Disputing Your Child Support Assessment

by Resolve Conflict on September 4, 2019

Disputing Your Child Support Assessment - Resolve Conflict Family LawyersIf you have recently received your Child Support Assessment and don’t believe that it is correct, you are able to lodge your objection with the Department of Human Services (Child Support).

Time Limits

On receiving your child support assessment letter you have 28 days to object, either via letter, email or filling in an Objections Form. If you live overseas you have 90 days to object.

If you do not lodge your objection within this time frame the child support agency will not asses your objection unless you make a request for an extension of time and it is granted.

If you objection is in regards to the actual care percentage decision then you can lodge your objection at any time. However, if this objection is not submitted within the 28 days or 90 day for overseas parents, you will not be able to backdate any changes from the date you lodged your objection, unless there are special circumstances.

Reasons To Object

You are able to object to most Child Support decisions if you feel it necessary. Those objections may include:

  • The information used in the assessment is incorrect
  • All relevant facts have not been considered
  • Relevant details have been overlooked
  • New information has become available
  • The appropriate law or policy has not been applied
  • The wrong decision in the circumstances of your case

Objections That Cannot Be Reviewed

The following reasons will not be reviewed through the objection process:

  • Parentage
  • The collection process
  • Departure Prohibition Orders

What Happens If You Disagree With The Response?

If you do not agree with the response to your initial objections to the child support assessment by the Department of Human Services – Child Support you can appeal the decision to the Administrative Appeals Tribunal – Social Services and Child Support Division.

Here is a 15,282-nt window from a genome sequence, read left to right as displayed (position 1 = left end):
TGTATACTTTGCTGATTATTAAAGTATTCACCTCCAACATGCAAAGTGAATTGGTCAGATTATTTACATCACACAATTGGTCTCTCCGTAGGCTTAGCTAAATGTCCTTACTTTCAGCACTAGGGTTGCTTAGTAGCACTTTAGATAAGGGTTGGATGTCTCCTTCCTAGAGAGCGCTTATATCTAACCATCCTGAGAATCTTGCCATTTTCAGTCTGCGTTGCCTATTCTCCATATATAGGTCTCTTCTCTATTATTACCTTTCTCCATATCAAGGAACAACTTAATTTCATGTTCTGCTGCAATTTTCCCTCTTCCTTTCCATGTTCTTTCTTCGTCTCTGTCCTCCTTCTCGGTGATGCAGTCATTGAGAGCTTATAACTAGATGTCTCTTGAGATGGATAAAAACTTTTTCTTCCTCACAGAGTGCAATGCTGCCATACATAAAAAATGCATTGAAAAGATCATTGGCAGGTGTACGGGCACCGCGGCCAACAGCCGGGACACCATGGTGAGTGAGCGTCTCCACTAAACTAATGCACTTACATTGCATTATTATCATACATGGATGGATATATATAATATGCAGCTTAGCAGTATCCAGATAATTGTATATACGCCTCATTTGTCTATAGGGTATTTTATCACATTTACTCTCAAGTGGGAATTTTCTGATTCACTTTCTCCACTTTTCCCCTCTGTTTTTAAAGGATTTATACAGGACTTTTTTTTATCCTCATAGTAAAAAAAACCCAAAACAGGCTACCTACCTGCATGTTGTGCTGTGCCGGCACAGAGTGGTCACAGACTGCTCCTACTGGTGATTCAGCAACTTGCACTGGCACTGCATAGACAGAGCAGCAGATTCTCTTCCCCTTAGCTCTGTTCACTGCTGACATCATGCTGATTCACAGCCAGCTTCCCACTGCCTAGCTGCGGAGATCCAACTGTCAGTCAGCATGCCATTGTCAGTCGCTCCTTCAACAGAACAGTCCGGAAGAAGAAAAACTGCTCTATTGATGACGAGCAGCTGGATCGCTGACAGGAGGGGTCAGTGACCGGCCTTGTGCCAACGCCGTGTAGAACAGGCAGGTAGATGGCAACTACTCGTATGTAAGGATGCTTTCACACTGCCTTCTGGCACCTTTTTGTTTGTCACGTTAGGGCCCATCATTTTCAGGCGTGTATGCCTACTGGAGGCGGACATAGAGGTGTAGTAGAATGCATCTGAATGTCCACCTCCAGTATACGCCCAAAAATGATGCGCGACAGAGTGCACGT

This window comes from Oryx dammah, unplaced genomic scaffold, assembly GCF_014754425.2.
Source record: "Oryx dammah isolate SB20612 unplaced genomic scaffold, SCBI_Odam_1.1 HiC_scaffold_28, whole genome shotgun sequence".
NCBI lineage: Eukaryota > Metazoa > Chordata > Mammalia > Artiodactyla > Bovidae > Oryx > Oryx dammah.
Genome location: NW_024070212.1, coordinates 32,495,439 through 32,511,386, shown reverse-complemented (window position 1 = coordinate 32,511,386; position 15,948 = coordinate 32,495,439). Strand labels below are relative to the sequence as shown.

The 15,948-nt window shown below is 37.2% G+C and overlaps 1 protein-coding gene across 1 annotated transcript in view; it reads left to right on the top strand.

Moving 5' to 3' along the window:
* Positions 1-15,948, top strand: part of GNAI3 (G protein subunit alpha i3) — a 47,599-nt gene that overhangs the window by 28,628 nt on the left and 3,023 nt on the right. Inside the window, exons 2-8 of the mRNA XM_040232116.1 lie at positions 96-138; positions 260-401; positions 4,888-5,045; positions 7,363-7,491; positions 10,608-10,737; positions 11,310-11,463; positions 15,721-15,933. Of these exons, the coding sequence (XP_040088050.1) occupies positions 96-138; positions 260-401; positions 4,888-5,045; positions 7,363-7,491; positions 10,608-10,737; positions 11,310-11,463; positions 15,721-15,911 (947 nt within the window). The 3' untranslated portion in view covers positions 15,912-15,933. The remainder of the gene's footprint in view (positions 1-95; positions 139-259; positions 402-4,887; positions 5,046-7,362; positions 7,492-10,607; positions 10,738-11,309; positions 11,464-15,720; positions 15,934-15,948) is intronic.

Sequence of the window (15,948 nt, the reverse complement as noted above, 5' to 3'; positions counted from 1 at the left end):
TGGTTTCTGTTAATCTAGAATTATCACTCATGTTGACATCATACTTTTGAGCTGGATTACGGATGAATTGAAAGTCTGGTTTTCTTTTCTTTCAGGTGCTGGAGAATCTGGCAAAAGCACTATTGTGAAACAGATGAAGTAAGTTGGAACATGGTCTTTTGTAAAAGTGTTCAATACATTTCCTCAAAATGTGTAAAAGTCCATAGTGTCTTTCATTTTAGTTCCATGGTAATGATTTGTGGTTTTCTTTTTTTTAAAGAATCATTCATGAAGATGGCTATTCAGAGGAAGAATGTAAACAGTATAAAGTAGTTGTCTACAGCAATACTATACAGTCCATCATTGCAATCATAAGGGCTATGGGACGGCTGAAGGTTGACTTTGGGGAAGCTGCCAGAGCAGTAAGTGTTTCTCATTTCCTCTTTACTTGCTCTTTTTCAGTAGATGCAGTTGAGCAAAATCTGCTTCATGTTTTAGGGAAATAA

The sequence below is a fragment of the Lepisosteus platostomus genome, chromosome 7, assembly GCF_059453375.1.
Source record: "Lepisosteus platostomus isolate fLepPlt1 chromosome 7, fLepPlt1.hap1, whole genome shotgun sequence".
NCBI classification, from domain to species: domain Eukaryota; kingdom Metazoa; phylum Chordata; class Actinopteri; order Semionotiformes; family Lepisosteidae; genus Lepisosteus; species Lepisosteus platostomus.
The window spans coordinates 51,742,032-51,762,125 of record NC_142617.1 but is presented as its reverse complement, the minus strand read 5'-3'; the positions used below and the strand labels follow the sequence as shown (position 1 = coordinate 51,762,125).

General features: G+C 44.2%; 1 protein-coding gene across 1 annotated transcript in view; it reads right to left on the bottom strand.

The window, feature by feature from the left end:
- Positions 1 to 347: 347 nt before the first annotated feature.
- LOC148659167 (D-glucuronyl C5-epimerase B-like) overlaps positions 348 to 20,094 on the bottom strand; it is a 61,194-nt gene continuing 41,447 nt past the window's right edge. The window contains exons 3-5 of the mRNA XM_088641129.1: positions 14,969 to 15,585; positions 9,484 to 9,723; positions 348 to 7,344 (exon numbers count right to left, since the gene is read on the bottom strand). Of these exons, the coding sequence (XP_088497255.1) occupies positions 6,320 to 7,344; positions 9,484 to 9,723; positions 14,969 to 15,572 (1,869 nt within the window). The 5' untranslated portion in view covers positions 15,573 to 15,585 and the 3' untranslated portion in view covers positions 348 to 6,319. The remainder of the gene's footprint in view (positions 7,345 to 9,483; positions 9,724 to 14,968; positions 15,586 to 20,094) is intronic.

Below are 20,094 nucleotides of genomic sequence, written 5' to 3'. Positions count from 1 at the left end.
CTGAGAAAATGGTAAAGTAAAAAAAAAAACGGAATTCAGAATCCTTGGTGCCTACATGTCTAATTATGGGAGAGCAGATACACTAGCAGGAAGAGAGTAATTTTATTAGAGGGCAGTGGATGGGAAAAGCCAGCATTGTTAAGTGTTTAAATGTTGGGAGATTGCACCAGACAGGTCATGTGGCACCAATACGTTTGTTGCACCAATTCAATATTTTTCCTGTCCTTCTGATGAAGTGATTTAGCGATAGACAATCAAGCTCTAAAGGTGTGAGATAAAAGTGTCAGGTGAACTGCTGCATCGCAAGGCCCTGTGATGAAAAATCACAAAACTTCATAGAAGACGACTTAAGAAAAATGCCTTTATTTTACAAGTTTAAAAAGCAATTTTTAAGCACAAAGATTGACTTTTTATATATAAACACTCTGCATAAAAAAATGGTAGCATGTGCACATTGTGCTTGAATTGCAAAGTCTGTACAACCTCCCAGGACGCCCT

The next step if you still believe the assessment is incorrect is to take your objection to the General Division of The Administrative Appeals Tribunal for another review or you may be able to appeal to the Federal Circuit Court if the SSCS Division made an error or law not an error about the facts.

Refusal To Pay

Should you refuse to pay your arrears will accumulate and penalties for late payment can be applied. Imposed penalties for late payments can be applied and if you have arrears the child support agency can:

  • Make your employer deduct child support from you income.
  • Deduct a lump sum from your bank account.
  • Impose tax return lodgements if you fail to lodge and deduct arrears from your tax returns.
  • Deduct unpaid child support amount from your income support payments or payment from the Department of Veterans’ Affairs.
  • Issue overseas travel bans.
  • Take you to court to collect outstanding child support if other methods haven’t worked.

 

Child support for many parents is not a complicated issue, however for others it is far more contentious. If you and your child’s parent aren’t able to reach an agreement on child support matters please contact us on (03) 9620 0088 or email info@resolveconflict.com.au 

Note: This is general information advice only and does not constitute specific legal advice. If you would like further information in relation to this matter or other legal matters, please contact us on 03 9620 0088 or email info@resolveconflict.com.au

 

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